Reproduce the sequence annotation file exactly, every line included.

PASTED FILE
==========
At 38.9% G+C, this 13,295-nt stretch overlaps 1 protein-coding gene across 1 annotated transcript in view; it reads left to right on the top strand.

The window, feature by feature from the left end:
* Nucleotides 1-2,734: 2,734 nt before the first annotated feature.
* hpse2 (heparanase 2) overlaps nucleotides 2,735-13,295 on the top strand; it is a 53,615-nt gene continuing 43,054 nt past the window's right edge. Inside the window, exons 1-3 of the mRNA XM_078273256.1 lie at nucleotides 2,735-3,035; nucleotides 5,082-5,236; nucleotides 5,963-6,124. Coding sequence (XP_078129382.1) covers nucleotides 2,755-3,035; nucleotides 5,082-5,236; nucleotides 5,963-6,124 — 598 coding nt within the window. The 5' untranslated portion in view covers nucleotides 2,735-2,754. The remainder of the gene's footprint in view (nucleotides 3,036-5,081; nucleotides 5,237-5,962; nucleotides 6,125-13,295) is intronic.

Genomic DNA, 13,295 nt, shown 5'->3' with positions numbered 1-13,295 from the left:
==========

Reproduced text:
At 38.9% G+C, this 13,295-nt stretch overlaps 1 protein-coding gene across 1 annotated transcript in view; it reads left to right on the top strand.

The window, feature by feature from the left end:
* Nucleotides 1-2,734: 2,734 nt before the first annotated feature.
* hpse2 (heparanase 2) overlaps nucleotides 2,735-13,295 on the top strand; it is a 53,615-nt gene continuing 43,054 nt past the window's right edge. Inside the window, exons 1-3 of the mRNA XM_078273256.1 lie at nucleotides 2,735-3,035; nucleotides 5,082-5,236; nucleotides 5,963-6,124. Coding sequence (XP_078129382.1) covers nucleotides 2,755-3,035; nucleotides 5,082-5,236; nucleotides 5,963-6,124 — 598 coding nt within the window. The 5' untranslated portion in view covers nucleotides 2,735-2,754. The remainder of the gene's footprint in view (nucleotides 3,036-5,081; nucleotides 5,237-5,962; nucleotides 6,125-13,295) is intronic.

Genomic DNA, 13,295 nt, shown 5'->3' with positions numbered 1-13,295 from the left: